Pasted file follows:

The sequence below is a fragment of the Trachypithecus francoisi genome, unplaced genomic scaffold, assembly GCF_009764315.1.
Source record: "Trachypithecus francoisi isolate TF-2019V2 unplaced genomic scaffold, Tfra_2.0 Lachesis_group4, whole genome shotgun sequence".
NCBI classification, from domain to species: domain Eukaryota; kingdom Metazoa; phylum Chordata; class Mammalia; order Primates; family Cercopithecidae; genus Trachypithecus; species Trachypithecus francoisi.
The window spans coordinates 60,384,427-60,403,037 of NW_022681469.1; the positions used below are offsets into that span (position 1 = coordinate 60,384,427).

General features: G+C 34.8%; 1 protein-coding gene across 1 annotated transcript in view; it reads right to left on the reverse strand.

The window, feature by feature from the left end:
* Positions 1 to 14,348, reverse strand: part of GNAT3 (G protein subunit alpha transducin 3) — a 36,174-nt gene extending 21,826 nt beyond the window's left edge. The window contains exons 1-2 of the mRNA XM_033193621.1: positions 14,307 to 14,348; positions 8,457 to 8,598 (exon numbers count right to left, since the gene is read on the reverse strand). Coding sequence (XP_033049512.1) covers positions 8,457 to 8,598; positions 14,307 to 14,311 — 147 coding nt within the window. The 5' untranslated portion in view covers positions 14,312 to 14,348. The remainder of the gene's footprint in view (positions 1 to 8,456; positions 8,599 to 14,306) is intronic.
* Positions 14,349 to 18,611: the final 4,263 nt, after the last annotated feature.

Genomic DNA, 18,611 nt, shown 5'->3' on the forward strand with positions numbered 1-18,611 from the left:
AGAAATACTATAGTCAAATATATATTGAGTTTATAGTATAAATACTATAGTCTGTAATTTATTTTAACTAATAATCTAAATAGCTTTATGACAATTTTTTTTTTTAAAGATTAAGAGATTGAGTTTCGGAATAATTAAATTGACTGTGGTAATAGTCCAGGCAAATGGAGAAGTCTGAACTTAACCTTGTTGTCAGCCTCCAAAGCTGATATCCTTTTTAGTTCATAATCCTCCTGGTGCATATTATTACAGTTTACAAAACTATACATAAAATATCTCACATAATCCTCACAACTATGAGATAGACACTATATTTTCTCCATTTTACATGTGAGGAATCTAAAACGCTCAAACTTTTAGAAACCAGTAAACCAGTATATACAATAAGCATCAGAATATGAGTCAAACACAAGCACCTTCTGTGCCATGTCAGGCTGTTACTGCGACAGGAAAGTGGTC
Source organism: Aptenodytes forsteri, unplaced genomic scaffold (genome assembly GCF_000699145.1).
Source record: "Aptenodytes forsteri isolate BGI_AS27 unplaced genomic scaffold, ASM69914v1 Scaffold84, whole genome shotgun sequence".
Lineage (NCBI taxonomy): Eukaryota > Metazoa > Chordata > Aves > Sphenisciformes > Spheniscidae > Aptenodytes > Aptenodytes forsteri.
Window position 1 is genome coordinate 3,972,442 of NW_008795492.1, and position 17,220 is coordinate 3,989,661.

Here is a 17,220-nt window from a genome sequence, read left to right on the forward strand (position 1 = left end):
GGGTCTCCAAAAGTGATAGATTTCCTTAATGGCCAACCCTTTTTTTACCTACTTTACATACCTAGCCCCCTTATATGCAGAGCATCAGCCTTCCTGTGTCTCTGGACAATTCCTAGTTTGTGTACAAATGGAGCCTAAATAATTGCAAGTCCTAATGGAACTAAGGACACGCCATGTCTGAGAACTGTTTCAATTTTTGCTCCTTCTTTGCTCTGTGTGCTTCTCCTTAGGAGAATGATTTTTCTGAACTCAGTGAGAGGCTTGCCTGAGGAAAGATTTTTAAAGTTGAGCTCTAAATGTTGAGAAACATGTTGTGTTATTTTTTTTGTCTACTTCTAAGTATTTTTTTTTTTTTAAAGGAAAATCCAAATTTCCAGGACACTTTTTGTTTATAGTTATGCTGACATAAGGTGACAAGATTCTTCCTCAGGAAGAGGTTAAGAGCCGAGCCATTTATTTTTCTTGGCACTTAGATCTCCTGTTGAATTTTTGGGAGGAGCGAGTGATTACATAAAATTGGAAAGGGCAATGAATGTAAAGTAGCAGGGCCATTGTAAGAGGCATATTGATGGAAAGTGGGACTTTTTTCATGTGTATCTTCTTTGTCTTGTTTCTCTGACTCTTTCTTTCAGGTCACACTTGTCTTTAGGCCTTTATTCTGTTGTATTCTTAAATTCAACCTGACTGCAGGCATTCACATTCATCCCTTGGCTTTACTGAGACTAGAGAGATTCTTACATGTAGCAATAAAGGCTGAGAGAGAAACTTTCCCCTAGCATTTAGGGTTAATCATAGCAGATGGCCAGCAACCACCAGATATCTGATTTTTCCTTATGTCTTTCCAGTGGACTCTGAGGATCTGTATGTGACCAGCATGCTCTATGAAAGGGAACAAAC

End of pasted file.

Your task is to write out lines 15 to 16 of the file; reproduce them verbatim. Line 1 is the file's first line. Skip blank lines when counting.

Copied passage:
Here is a 17,220-nt window from a genome sequence, read left to right on the forward strand (position 1 = left end):
GGGTCTCCAAAAGTGATAGATTTCCTTAATGGCCAACCCTTTTTTTACCTACTTTACATACCTAGCCCCCTTATATGCAGAGCATCAGCCTTCCTGTGTCTCTGGACAATTCCTAGTTTGTGTACAAATGGAGCCTAAATAATTGCAAGTCCTAATGGAACTAAGGACACGCCATGTCTGAGAACTGTTTCAATTTTTGCTCCTTCTTTGCTCTGTGTGCTTCTCCTTAGGAGAATGATTTTTCTGAACTCAGTGAGAGGCTTGCCTGAGGAAAGATTTTTAAAGTTGAGCTCTAAATGTTGAGAAACATGTTGTGTTATTTTTTTTGTCTACTTCTAAGTATTTTTTTTTTTTTAAAGGAAAATCCAAATTTCCAGGACACTTTTTGTTTATAGTTATGCTGACATAAGGTGACAAGATTCTTCCTCAGGAAGAGGTTAAGAGCCGAGCCATTTATTTTTCTTGGCACTTAGATCTCCTGTTGAATTTTTGGGAGGAGCGAGTGATTACATAAAATTGGAAAGGGCAATGAATGTAAAGTAGCAGGGCCATTGTAAGAGGCATATTGATGGAAAGTGGGACTTTTTTCATGTGTATCTTCTTTGTCTTGTTTCTCTGACTCTTTCTTTCAGGTCACACTTGTCTTTAGGCCTTTATTCTGTTGTATTCTTAAATTCAACCTGACTGCAGGCATTCACATTCATCCCTTGGCTTTACTGAGACTAGAGAGATTCTTACATGTAGCAATAAAGGCTGAGAGAGAAACTTTCCCCTAGCATTTAGGGTTAATCATAGCAGATGGCCAGCAACCACCAGATATCTGATTTTTCCTTATGTCTTTCCAGTGGACTCTGAGGATCTGTATGTGACCAGCATGCTCTATGAAAGGGAACAAAC